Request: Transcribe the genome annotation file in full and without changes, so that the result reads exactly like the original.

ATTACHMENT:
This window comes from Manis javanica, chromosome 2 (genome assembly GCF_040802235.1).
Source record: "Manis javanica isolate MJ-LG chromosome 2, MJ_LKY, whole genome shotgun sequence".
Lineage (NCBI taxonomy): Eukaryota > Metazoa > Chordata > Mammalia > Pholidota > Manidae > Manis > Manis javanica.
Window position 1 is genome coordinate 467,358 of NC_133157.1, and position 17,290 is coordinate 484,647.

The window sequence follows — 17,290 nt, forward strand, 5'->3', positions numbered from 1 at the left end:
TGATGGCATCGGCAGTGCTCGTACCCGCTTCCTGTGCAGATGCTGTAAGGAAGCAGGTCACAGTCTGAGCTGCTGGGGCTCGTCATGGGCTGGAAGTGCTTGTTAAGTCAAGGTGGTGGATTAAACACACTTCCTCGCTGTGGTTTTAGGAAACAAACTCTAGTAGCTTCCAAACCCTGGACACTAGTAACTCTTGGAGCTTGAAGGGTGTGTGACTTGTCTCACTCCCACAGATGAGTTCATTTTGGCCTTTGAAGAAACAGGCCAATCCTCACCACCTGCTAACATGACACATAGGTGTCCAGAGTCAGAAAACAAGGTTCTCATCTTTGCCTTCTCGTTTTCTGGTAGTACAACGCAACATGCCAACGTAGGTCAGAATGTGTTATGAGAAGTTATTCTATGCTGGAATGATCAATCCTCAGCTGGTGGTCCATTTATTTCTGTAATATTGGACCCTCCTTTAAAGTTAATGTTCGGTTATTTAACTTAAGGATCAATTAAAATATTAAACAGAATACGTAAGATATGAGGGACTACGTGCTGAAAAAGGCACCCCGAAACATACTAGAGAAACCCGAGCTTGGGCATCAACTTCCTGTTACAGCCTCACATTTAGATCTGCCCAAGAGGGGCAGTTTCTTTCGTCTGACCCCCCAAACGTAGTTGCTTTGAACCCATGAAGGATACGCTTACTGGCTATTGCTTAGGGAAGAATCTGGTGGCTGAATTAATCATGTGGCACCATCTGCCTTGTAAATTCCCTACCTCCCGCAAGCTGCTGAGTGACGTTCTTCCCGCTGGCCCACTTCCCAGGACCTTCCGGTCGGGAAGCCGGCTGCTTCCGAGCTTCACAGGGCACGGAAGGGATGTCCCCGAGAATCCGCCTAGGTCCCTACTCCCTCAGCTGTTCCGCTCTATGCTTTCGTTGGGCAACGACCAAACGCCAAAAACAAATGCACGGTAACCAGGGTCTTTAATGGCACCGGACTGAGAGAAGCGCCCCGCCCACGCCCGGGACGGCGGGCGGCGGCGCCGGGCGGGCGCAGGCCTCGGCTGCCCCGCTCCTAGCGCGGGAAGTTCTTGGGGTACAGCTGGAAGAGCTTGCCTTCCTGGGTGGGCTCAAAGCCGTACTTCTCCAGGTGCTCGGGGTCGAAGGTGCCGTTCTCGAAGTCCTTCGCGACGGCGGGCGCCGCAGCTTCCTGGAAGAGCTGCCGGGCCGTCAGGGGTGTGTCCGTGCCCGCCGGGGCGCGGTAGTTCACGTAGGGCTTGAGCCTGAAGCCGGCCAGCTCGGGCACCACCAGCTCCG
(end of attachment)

This window comes from Manis javanica, chromosome 2 (genome assembly GCF_040802235.1).
Source record: "Manis javanica isolate MJ-LG chromosome 2, MJ_LKY, whole genome shotgun sequence".
Lineage (NCBI taxonomy): Eukaryota > Metazoa > Chordata > Mammalia > Pholidota > Manidae > Manis > Manis javanica.
Window position 1 is genome coordinate 467,358 of NC_133157.1, and position 17,290 is coordinate 484,647.

The window sequence follows — 17,290 nt, forward strand, 5'->3', positions numbered from 1 at the left end:
TGATGGCATCGGCAGTGCTCGTACCCGCTTCCTGTGCAGATGCTGTAAGGAAGCAGGTCACAGTCTGAGCTGCTGGGGCTCGTCATGGGCTGGAAGTGCTTGTTAAGTCAAGGTGGTGGATTAAACACACTTCCTCGCTGTGGTTTTAGGAAACAAACTCTAGTAGCTTCCAAACCCTGGACACTAGTAACTCTTGGAGCTTGAAGGGTGTGTGACTTGTCTCACTCCCACAGATGAGTTCATTTTGGCCTTTGAAGAAACAGGCCAATCCTCACCACCTGCTAACATGACACATAGGTGTCCAGAGTCAGAAAACAAGGTTCTCATCTTTGCCTTCTCGTTTTCTGGTAGTACAACGCAACATGCCAACGTAGGTCAGAATGTGTTATGAGAAGTTATTCTATGCTGGAATGATCAATCCTCAGCTGGTGGTCCATTTATTTCTGTAATATTGGACCCTCCTTTAAAGTTAATGTTCGGTTATTTAACTTAAGGATCAATTAAAATATTAAACAGAATACGTAAGATATGAGGGACTACGTGCTGAAAAAGGCACCCCGAAACATACTAGAGAAACCCGAGCTTGGGCATCAACTTCCTGTTACAGCCTCACATTTAGATCTGCCCAAGAGGGGCAGTTTCTTTCGTCTGACCCCCCAAACGTAGTTGCTTTGAACCCATGAAGGATACGCTTACTGGCTATTGCTTAGGGAAGAATCTGGTGGCTGAATTAATCATGTGGCACCATCTGCCTTGTAAATTCCCTACCTCCCGCAAGCTGCTGAGTGACGTTCTTCCCGCTGGCCCACTTCCCAGGACCTTCCGGTCGGGAAGCCGGCTGCTTCCGAGCTTCACAGGGCACGGAAGGGATGTCCCCGAGAATCCGCCTAGGTCCCTACTCCCTCAGCTGTTCCGCTCTATGCTTTCGTTGGGCAACGACCAAACGCCAAAAACAAATGCACGGTAACCAGGGTCTTTAATGGCACCGGACTGAGAGAAGCGCCCCGCCCACGCCCGGGACGGCGGGCGGCGGCGCCGGGCGGGCGCAGGCCTCGGCTGCCCCGCTCCTAGCGCGGGAAGTTCTTGGGGTACAGCTGGAAGAGCTTGCCTTCCTGGGTGGGCTCAAAGCCGTACTTCTCCAGGTGCTCGGGGTCGAAGGTGCCGTTCTCGAAGTCCTTCGCGACGGCGGGCGCCGCAGCTTCCTGGAAGAGCTGCCGGGCCGTCAGGGGTGTGTCCGTGCCCGCCGGGGCGCGGTAGTTCACGTAGGGCTTGAGCCTGAAGCCGGCCAGCTCGGGCACCACCAGCTCCG